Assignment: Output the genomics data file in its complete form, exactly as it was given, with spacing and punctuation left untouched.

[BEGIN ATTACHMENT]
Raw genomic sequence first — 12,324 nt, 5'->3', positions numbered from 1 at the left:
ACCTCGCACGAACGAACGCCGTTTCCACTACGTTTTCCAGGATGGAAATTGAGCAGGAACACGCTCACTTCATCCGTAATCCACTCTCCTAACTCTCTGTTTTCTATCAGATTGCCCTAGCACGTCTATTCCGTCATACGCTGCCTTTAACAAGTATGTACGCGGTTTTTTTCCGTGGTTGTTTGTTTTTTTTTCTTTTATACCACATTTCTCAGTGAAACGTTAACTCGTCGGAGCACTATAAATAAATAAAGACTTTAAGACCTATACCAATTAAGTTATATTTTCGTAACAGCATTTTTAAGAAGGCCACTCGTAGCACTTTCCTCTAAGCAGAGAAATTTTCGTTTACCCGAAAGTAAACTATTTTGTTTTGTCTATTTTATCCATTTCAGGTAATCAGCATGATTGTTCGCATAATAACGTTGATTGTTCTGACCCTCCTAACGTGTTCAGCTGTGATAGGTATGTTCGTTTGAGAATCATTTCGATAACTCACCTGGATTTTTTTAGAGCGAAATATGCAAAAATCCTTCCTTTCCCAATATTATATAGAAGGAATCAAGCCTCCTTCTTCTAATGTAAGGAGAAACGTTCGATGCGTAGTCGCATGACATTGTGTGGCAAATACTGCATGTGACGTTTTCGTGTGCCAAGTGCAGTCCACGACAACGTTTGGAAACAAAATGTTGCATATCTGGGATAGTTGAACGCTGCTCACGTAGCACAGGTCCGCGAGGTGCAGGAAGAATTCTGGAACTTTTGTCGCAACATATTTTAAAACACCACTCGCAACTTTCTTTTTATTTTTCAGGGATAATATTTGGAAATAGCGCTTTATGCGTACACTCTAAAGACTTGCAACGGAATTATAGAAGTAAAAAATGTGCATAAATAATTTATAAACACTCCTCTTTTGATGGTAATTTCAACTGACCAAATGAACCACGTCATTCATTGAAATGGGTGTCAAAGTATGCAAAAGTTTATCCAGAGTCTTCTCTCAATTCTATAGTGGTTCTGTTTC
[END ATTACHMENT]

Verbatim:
Raw genomic sequence first — 12,324 nt, 5'->3', positions numbered from 1 at the left:
ACCTCGCACGAACGAACGCCGTTTCCACTACGTTTTCCAGGATGGAAATTGAGCAGGAACACGCTCACTTCATCCGTAATCCACTCTCCTAACTCTCTGTTTTCTATCAGATTGCCCTAGCACGTCTATTCCGTCATACGCTGCCTTTAACAAGTATGTACGCGGTTTTTTTCCGTGGTTGTTTGTTTTTTTTTCTTTTATACCACATTTCTCAGTGAAACGTTAACTCGTCGGAGCACTATAAATAAATAAAGACTTTAAGACCTATACCAATTAAGTTATATTTTCGTAACAGCATTTTTAAGAAGGCCACTCGTAGCACTTTCCTCTAAGCAGAGAAATTTTCGTTTACCCGAAAGTAAACTATTTTGTTTTGTCTATTTTATCCATTTCAGGTAATCAGCATGATTGTTCGCATAATAACGTTGATTGTTCTGACCCTCCTAACGTGTTCAGCTGTGATAGGTATGTTCGTTTGAGAATCATTTCGATAACTCACCTGGATTTTTTTAGAGCGAAATATGCAAAAATCCTTCCTTTCCCAATATTATATAGAAGGAATCAAGCCTCCTTCTTCTAATGTAAGGAGAAACGTTCGATGCGTAGTCGCATGACATTGTGTGGCAAATACTGCATGTGACGTTTTCGTGTGCCAAGTGCAGTCCACGACAACGTTTGGAAACAAAATGTTGCATATCTGGGATAGTTGAACGCTGCTCACGTAGCACAGGTCCGCGAGGTGCAGGAAGAATTCTGGAACTTTTGTCGCAACATATTTTAAAACACCACTCGCAACTTTCTTTTTATTTTTCAGGGATAATATTTGGAAATAGCGCTTTATGCGTACACTCTAAAGACTTGCAACGGAATTATAGAAGTAAAAAATGTGCATAAATAATTTATAAACACTCCTCTTTTGATGGTAATTTCAACTGACCAAATGAACCACGTCATTCATTGAAATGGGTGTCAAAGTATGCAAAAGTTTATCCAGAGTCTTCTCTCAATTCTATAGTGGTTCTGTTTC